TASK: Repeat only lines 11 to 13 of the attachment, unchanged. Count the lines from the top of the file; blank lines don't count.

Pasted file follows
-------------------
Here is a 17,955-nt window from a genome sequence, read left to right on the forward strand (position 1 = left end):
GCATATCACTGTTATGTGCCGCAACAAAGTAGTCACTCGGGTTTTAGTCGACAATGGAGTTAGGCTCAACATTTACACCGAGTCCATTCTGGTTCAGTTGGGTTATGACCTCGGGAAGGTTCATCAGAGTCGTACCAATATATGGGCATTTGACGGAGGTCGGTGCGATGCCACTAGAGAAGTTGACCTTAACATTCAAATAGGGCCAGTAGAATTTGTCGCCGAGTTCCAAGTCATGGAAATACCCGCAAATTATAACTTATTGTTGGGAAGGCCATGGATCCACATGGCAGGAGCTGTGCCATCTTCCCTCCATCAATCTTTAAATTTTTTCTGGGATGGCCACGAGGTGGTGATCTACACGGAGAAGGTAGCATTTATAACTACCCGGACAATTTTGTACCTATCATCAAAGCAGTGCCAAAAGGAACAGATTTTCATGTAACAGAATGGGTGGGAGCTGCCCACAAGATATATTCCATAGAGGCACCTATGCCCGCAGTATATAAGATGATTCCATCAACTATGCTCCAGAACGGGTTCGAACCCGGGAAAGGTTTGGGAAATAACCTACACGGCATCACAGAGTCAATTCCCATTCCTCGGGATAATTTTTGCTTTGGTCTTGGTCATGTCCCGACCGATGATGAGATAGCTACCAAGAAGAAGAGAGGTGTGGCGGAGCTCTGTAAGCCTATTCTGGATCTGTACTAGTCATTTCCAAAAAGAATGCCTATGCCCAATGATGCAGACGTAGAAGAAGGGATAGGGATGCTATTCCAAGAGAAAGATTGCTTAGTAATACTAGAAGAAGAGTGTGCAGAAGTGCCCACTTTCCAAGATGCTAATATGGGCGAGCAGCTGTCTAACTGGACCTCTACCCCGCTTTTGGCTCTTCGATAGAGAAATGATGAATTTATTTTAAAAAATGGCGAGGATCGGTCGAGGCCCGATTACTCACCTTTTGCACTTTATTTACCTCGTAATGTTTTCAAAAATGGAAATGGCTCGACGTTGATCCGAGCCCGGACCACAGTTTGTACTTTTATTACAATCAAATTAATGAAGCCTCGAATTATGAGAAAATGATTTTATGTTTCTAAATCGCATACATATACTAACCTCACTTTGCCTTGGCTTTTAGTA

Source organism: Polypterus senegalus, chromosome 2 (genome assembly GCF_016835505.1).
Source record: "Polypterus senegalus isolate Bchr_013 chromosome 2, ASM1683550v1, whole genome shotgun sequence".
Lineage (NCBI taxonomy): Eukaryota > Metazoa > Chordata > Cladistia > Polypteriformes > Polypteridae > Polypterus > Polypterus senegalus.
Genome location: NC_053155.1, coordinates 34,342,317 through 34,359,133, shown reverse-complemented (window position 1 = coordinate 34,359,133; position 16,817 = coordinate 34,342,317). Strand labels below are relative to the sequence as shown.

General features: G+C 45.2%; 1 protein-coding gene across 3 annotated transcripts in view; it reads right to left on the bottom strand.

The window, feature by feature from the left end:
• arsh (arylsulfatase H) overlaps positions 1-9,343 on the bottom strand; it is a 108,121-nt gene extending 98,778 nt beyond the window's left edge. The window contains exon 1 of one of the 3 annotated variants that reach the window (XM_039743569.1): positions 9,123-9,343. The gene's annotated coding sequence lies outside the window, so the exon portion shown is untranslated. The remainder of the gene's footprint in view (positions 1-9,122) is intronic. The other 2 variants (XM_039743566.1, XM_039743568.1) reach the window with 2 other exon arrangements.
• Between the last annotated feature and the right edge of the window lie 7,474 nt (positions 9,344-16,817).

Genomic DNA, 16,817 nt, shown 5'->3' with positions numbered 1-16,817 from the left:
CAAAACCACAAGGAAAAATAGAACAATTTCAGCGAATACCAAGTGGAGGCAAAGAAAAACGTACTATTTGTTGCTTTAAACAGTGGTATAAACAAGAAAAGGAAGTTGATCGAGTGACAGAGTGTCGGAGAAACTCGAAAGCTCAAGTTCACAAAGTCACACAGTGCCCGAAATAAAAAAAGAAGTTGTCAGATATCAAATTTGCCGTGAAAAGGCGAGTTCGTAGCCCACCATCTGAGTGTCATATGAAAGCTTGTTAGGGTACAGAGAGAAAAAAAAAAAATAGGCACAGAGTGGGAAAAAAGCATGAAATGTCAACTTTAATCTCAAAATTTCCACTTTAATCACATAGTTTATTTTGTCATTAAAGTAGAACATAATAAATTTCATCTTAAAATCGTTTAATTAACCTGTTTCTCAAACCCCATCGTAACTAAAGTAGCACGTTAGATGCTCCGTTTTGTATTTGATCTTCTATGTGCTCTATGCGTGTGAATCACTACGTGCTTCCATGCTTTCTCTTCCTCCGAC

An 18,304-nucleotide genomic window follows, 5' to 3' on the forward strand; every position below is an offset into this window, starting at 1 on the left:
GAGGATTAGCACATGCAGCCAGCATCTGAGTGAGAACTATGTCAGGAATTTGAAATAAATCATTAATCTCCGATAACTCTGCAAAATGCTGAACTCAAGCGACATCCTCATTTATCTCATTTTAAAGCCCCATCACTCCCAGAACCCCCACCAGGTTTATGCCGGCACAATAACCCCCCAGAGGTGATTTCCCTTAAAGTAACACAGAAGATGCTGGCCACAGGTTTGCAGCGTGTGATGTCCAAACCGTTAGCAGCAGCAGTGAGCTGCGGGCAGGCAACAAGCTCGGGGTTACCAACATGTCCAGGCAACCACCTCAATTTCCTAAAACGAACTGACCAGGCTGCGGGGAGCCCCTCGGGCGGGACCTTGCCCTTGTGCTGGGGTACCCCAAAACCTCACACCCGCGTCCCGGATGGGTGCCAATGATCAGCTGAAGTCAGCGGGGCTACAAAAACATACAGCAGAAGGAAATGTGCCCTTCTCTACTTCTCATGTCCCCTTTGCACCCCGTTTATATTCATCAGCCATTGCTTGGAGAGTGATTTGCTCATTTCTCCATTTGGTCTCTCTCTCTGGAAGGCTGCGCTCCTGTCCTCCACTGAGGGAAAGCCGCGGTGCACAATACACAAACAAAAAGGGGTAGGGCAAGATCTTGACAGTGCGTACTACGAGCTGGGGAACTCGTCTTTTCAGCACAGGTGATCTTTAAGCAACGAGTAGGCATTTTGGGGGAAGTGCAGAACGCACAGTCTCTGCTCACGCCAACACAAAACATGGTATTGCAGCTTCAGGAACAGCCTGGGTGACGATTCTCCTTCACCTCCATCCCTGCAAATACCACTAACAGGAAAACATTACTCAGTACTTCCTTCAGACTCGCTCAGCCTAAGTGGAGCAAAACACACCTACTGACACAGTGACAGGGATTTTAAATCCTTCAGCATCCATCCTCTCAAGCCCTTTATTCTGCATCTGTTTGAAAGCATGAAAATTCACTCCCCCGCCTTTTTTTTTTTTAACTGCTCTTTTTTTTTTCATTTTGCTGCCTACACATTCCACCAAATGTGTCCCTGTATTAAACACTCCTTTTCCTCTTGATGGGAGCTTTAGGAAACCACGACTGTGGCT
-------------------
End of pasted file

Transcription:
Genomic DNA, 16,817 nt, shown 5'->3' with positions numbered 1-16,817 from the left:
CAAAACCACAAGGAAAAATAGAACAATTTCAGCGAATACCAAGTGGAGGCAAAGAAAAACGTACTATTTGTTGCTTTAAACAGTGGTATAAACAAGAAAAGGAAGTTGATCGAGTGACAGAGTGTCGGAGAAACTCGAAAGCTCAAGTTCACAAAGTCACACAGTGCCCGAAATAAAAAAAGAAGTTGTCAGATATCAAATTTGCCGTGAAAAGGCGAGTTCGTAGCCCACCATCTGAGTGTCATATGAAAGCTTGTTAGGGTACAGAGAGAAAAAAAAAAAATAGGCACAGAGTGGGAAAAAAGCATGAAATGTCAACTTTAATCTCAAAATTTCCACTTTAATCACATAGTTTATTTTGTCATTAAAGTAGAACATAATAAATTTCATCTTAAAATCGTTTAATTAACCTGTTTCTCAAACCCCATCGTAACTAAAGTAGCACGTTAGATGCTCCGTTTTGTATTTGATCTTCTATGTGCTCTATGCGTGTGAATCACTACGTGCTTCCATGCTTTCTCTTCCTCCGAC

An 18,304-nucleotide genomic window follows, 5' to 3' on the forward strand; every position below is an offset into this window, starting at 1 on the left: